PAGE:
LOS ANGELES -- The leading Democratic presidential candidates struck a delicate balance yesterday evening between showing commitment to expand the rights of gay people while justifying their opposition to same-sex marriage during the campaign's first-ever televised forum focused on gay issues.
In an evening devoted to sensitive issues of sexuality and social mores, there were also riveting moments of frankness.
Perhaps the most personal question of the evening was posed to Sen. Hillary Clinton by Etheridge, who told Clinton that she had felt personally hurt and abandoned by the Clintons. "What," she asked, "are you going to do to be different than that?"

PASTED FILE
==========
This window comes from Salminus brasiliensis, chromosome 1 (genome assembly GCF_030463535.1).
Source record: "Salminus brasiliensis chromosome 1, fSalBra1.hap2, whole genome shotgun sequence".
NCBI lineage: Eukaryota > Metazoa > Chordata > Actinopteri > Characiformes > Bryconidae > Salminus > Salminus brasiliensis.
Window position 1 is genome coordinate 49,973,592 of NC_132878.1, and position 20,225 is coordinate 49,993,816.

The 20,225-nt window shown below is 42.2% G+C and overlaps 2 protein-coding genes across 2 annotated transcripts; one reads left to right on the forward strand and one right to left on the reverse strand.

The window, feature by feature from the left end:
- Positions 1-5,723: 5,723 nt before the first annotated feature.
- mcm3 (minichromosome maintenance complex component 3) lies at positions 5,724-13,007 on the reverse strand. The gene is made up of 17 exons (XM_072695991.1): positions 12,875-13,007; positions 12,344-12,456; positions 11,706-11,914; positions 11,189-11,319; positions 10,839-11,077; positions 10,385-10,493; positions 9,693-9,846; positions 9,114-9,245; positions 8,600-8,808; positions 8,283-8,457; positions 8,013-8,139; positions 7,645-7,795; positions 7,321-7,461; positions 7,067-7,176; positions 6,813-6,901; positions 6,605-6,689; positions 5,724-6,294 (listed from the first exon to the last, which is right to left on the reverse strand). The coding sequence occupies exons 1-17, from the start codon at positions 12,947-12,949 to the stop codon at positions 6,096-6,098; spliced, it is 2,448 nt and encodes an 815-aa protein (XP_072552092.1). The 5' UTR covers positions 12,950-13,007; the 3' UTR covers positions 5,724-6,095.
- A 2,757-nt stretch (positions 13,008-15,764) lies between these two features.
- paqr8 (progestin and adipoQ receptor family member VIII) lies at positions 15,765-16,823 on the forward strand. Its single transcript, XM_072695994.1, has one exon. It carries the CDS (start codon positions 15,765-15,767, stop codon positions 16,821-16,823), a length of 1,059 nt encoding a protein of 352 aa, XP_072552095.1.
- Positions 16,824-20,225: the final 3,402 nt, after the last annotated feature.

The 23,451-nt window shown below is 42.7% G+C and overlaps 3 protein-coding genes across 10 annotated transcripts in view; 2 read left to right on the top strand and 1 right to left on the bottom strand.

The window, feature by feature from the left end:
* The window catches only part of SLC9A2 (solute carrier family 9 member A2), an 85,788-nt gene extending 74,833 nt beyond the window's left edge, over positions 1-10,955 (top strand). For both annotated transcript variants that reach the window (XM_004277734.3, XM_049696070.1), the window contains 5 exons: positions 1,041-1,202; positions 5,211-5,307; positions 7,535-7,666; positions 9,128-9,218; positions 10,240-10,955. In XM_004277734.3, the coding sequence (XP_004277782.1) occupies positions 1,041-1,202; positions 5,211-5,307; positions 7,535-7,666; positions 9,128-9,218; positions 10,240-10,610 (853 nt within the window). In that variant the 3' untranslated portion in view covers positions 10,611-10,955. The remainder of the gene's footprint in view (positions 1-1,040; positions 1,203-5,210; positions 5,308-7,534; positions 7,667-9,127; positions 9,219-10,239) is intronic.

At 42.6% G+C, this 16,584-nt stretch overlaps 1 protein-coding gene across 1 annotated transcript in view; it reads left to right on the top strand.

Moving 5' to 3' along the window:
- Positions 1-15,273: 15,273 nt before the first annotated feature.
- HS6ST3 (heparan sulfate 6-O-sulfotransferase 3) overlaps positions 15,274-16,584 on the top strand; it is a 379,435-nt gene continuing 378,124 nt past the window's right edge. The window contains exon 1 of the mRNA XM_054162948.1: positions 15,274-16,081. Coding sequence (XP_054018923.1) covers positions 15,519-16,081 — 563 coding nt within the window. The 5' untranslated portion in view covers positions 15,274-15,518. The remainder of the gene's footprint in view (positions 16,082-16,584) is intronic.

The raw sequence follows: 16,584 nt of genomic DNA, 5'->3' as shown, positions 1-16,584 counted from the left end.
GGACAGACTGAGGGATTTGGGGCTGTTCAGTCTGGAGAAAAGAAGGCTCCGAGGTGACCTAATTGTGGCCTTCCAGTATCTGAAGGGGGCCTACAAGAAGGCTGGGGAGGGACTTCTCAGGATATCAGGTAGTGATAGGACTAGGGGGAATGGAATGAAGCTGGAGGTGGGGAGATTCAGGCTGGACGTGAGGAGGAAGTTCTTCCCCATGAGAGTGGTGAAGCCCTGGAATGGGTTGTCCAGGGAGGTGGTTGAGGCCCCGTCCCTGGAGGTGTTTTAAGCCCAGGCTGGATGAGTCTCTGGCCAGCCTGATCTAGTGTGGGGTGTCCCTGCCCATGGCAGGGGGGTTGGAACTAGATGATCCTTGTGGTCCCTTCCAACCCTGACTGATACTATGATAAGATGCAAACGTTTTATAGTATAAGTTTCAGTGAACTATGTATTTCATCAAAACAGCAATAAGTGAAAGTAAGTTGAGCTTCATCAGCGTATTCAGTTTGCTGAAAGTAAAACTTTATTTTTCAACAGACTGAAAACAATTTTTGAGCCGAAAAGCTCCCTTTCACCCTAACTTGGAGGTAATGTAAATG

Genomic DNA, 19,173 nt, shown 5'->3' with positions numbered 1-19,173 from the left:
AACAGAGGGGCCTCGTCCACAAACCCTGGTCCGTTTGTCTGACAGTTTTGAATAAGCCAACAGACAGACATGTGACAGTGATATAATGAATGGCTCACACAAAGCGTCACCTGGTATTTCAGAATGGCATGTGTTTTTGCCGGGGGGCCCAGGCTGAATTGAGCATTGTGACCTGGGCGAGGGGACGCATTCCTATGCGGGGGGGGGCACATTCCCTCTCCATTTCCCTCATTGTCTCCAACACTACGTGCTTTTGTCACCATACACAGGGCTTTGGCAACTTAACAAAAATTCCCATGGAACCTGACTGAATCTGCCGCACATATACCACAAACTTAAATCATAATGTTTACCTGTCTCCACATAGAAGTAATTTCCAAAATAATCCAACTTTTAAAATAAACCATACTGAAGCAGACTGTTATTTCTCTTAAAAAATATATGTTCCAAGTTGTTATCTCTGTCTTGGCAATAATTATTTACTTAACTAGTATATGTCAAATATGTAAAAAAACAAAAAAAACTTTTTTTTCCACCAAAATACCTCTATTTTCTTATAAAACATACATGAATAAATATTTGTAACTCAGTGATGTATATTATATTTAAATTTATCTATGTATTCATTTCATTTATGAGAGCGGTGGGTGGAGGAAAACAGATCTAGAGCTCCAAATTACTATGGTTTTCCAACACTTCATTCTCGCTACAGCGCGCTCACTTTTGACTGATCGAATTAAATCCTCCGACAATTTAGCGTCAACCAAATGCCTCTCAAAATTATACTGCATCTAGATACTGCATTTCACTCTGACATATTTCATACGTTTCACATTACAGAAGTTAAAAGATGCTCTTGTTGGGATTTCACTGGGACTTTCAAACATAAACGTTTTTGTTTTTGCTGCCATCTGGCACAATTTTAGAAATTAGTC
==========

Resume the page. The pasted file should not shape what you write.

"We certainly didn't get as much done as I would have liked," Clinton said, "but there was a lot of honest effort."
Sen. Barack Obama of Illinois turned to the history of the civil rights movement and his personal biography as the son of a mixed-race couple to counsel patience to gay couples who hope for the legal recognition of marriage.
Like all the Democratic candidates except Rep. Dennis Kucinich and former Sen. Mike Gravel, who both support gay marriage, Obama supports only civil unions for gay couples.
He cited the need to "disentangle" the issue of legal rights for gay couples from what "has historically been the issue of the word marriage, which has religious connotations to some people."